Pascale Is taking her daily warm-up class at the Studio Paris-Centre with her mentor Nicole Dehayes, when Ballet de Marseille Roland Petit's Ballet Mistress, visiting in search of male dancers for the company, notices her and offers her to come to Marseille for an audition with "Maitre" Petit.

In September 1979, she gets an apprentice contract and starts working in the corps in "la Chauve Souris" , "The Nutcracker" and "Carmen". Company member after 6 months, she quickly gets solo opportunities in the new "Schubert " creation and  her first principal role in the revival of "Les Forains". She is promoted Soloist in January 1981. She is just 19.

In the early 80"s, the guest artists at the Ballet de Marseille are a feat for a young dancer's eyes. They come from all over the world to dance the famous Roland Petit ballets: Karen Kain, Loipa Araujo, Peter Schaufuss, Natalia Makarova, Rudolf Nureyev, Mikhail Barishnikov, they all take class with the company; not to forget the delightful Mireille Bourgeois, and Paris Opera marvel Dominique Khalfouni joining the company, which provide daily inspiration to starry eyed Pascale....

The company teachers expand her understanding of technique: Azzari Plissetzki, Tatianna Grantzeva, Jorge Garcia, Jacqueline Fananas each bring their specific knowledge of tradition and style. 

Company life is exhilarating: touring takes the Ballet de Marseille in Eastern Europe, Italy, and the New World: Canada and the United States.

Pascale Leroy: the Dancer,

Part 1

 

Up-Right: First solo in Schubert; Left: in the Corps, Carmen. 

Above: First Principal Part: Belle Endormie in Les Forains, with Jean-Charles Gil, 1982.

Can-Can and Waltzes    

                                                                               

                                                            (Photos Jean-Vincent Mineo)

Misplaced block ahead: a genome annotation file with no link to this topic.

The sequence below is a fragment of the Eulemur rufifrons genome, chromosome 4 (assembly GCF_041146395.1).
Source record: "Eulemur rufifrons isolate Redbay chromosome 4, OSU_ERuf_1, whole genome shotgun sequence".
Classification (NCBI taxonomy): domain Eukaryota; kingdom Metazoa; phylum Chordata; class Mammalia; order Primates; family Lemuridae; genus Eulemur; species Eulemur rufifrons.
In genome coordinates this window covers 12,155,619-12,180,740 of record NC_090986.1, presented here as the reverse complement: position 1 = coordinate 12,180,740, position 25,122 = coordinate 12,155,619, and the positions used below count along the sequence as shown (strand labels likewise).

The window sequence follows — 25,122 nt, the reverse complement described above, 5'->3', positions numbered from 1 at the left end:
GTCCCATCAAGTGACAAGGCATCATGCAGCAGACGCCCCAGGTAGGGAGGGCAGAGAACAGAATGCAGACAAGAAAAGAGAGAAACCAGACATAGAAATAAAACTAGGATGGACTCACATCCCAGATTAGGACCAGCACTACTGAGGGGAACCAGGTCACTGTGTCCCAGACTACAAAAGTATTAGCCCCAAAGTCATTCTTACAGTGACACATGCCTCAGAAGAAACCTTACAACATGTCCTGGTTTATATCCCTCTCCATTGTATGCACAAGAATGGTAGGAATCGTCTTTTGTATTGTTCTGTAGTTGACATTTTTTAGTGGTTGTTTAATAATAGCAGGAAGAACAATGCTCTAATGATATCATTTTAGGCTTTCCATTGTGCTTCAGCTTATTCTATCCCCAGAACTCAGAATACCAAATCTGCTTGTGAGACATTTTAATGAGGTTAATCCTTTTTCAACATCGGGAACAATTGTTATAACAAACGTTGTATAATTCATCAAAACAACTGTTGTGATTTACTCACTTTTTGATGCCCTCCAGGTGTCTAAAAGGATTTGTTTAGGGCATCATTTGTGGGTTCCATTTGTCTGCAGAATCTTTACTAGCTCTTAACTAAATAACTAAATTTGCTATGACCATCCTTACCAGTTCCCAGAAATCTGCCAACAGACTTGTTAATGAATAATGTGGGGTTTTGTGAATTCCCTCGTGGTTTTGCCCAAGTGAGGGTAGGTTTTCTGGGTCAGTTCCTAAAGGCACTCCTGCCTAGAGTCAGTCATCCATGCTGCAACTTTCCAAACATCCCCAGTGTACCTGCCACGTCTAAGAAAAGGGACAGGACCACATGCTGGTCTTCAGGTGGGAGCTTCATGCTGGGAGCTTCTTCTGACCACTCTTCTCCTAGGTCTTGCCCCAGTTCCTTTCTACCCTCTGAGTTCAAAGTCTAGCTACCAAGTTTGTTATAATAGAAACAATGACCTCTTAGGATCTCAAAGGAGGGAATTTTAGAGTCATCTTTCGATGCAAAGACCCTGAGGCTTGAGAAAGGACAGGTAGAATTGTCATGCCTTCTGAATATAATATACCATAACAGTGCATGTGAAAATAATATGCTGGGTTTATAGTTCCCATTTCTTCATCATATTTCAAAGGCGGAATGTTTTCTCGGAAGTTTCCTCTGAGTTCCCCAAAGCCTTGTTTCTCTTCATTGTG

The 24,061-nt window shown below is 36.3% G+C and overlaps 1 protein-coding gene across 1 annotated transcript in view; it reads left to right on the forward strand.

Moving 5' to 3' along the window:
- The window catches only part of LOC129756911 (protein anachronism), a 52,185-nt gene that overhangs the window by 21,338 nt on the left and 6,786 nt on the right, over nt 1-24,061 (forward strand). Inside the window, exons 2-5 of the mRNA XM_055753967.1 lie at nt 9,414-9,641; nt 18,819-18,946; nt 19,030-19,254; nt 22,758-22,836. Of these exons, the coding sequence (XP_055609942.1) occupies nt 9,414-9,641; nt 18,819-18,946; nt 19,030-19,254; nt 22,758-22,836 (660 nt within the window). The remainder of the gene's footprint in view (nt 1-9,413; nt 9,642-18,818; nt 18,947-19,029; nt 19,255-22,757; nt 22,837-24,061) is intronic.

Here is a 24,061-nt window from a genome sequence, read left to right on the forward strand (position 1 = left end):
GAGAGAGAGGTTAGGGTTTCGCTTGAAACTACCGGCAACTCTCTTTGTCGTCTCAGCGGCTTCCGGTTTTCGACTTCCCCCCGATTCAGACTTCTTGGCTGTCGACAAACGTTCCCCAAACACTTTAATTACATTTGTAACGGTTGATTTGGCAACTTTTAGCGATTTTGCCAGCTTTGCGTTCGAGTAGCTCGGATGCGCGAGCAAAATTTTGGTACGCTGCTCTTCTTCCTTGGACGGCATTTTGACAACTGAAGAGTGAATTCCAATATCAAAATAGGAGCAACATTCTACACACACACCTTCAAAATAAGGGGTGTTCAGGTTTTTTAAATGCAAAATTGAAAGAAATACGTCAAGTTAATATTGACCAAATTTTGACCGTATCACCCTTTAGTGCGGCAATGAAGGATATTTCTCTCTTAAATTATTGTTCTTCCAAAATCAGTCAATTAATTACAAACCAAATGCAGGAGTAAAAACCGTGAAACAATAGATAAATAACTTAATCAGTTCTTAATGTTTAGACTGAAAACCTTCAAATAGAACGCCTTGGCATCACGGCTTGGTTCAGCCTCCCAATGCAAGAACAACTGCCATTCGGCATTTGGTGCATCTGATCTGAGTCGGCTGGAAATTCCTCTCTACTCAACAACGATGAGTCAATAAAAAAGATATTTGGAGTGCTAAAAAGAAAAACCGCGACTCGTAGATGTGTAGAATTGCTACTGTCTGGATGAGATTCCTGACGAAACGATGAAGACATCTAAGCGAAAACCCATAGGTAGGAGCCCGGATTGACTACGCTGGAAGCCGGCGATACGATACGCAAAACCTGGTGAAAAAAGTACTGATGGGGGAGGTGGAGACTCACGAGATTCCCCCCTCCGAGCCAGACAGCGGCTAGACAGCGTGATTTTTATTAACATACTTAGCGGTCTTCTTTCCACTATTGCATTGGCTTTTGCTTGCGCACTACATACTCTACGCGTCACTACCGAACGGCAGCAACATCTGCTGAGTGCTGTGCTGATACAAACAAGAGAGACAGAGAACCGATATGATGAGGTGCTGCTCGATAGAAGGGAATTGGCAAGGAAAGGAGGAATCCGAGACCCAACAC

In 1981, Peter Schaufuss sets La Sylphide in Marseille. The excrutiating detail of the original Bournonville choreography, down to the direction of the gaze, and preserved in an enormous book in special notation, leaves a profound mark on Pascale's formative years.  The deceptive simplicity of the steps hides tremendous technical demands; the whole experience of making the most difficult dancing look effortless and elegant is, afterall, the very essence of ballet. Now she can feel what it comes to. And it is a rapture!

One of the most momentous event in the early eighties is undoubtedly the MET engagement of the Ballet National de Marseille. The company brings guest artists such as Noureev, Makarova, Dupont, and Roland Petit's masterpieces like Notre-Dame de Paris, Proust, L'Arlesienne. The company's soloists get to share the big parts with the stars- on matinees. But the New-York critics, as professional as can be, come back to see them, and Pascale's lead performance in Proust and  l'Arlesienne, gets beautiful reviews.

Proust: les Intermittances du Coeur:

La Sonate Pas de Deux, avec Jean-Charles Gil

(Photo Eduardo Patino)

(From my scrapbook)

La Sylphide

 

L'Arlesienne, with Jean-Charles Gil

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